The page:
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By VINCE LUECKE
Like a lot of people, winter often finds me in a bit of a funk. I don’t get depressed in the clinical sense but find I’m grumpy(ier), more anxious and less apt to be active. I’m working to shed pounds and the occasional walks – bike rides on nice days – have and will help.
I have read a good deal about what some medical professionals call seasonable affective disorder, another term for the sluggish, mildly blue feelings some of us experience in the middle of winter. I read recently where scientists have proven that many people’s moods really do head south when the weather turns cold. Perhaps that’s a reason to head to warmer parts of the globe this time of the year. I’d like nothing better to spend a few weeks in Florida or South America, but that’s not an option.
There are a few steps we can take to brighten our moods during winter. Exercise helps but many people say it’s the lack of light that actually affects our moods. According to Dr. Morton Harmatz at the University of Massachusetts, light seems to act as a natural antidepressant. Some companies make light boxes and other gadgets that emit full-spectrum light and I’ve seen specialized bulbs for sale that supposedly do the same.
The extra light is supposed to compensate for the reduced hours of sun.
With daylight hours still short, it’s easy to avoid much direct contact with the sun. Lots of us get up in the dark, head off to work in places that offer little or no natural light and head home when it’s close to or already fully dark.
I’m lucky to have a window right next to my desk, giving me a good dose of sunlight during the day. I try to keep the blinds adjusted so the morning sun doesn’t blind me or co-workers but still offers more light than the fluorescent tubes in the light fixtures above my head.
Instead of spending money on a light machine, I think a simpler step would be to just spend more time outside. Take a lunchtime walk, hike a trail some sunny weekend or simply take a Sunday daytime drive.
A little online research turned up other suggestions, some of them common-sense and others wacky.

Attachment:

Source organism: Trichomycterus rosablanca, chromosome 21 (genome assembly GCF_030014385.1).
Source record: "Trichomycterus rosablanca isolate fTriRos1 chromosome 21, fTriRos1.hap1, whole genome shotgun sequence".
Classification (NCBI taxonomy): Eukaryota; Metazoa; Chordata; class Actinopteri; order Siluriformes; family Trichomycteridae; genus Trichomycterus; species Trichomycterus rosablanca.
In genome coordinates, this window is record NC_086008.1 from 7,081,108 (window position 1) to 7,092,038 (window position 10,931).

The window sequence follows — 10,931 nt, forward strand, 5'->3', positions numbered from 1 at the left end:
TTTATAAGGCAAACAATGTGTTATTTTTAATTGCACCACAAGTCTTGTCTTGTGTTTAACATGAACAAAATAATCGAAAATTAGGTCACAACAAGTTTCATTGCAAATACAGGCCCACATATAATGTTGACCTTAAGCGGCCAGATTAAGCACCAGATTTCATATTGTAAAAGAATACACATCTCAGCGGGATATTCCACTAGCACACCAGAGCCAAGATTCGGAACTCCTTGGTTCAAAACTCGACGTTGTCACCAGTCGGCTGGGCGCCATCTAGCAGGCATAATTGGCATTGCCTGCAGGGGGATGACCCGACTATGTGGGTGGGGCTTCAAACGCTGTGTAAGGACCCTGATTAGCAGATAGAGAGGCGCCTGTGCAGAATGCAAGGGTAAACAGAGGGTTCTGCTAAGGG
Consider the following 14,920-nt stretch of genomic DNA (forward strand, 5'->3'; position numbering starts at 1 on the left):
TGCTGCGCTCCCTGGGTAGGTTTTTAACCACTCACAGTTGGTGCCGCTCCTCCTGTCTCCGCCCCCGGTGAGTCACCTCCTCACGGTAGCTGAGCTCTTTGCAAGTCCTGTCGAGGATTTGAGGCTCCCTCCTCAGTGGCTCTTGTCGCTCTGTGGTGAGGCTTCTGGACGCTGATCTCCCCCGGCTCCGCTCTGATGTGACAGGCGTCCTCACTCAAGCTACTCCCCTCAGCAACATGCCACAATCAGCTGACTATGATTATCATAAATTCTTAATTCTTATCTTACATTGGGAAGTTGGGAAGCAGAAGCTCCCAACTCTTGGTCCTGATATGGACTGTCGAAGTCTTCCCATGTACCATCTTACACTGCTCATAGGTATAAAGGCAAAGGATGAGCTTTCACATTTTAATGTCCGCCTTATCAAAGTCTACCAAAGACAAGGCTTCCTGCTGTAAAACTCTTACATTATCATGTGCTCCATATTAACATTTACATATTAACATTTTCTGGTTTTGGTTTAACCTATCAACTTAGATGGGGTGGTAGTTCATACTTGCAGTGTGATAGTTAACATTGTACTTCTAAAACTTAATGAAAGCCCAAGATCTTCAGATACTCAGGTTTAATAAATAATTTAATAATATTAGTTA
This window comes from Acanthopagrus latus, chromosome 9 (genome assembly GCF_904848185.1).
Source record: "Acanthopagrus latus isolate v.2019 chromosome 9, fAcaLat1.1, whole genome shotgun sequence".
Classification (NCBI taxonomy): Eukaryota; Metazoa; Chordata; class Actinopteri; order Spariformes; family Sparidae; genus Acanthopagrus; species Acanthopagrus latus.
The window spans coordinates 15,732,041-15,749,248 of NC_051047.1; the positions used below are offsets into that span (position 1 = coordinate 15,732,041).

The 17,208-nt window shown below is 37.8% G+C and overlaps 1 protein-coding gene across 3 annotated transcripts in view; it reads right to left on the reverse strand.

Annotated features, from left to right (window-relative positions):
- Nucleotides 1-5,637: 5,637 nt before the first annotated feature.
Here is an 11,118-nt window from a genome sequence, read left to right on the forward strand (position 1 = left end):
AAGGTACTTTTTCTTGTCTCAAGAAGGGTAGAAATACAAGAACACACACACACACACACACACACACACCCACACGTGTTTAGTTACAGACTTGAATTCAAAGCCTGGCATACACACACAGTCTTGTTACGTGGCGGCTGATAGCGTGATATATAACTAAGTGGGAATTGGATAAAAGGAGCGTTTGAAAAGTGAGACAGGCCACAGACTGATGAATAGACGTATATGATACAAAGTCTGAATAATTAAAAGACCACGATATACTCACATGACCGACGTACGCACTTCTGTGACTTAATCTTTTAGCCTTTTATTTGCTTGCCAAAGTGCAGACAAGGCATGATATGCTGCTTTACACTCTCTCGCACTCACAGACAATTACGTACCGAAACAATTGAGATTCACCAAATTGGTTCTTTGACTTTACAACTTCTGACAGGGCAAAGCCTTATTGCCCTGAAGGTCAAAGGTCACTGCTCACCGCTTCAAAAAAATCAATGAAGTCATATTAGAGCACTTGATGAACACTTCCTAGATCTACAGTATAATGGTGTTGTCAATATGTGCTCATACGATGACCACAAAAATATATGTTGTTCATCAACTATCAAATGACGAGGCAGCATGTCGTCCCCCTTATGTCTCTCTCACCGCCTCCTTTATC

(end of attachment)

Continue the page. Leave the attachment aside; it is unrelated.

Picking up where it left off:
The color orange is supposed to cheer our personalities. There’s very little in my wardrobe that is orange so perhaps I’ll ask co-workers to wear orange. Not likely.
Some suggest Vitamin D supplements. Radiation from the sun is turned to Vitamin D on our skin. The decreased daylight hours in winters can lead to deficiencies.
Instead of popping Vitamin D pills, a good choice might be take a multivitamin. Another diet supplement is to combat the winter blahs with fatty acids, such as fish oil.
Other than Lent, I don’t eat a lot of fish during the year. I don’t put a lot of stock in supplements and would rather try to eat halfway healthy food. That’s not hard. Keeping the portions healthy is where I get tripped up.
Perhaps the best way to beat the winter blues is to have more fun this winter. Invite a few friends over for cards or a movie. Share a beer or two or a glass of wine.
Make a day trip. Walk a trail. Go hunting, birdwatching or pick up litter from a county road or highway.
Finally, laugh more this winter.
With a little luck, the upcoming weeks will be mild and sunny and we’ll be cutting grass and donning short-sleeves in just a few short months. For me, that’s enough to beat back any winter blahs.
Conservation District Dinner Jan. 22
Anyone looking for a good meal and an informative discussion of the weather should make their reservations by Friday for the 65th annual meeting of the Perry County Soil and Water Conservation District. The meeting begins at 6:30 p.m. Jan. 22 and includes dinner and a talk by Joe Sullivan, a meteorology with the U.S. national Weather Service. He will speak about our recent climate history and climate change.
Tickets are only $5 and $3 for kids 12 and younger. Call 547-4686 to make reservations.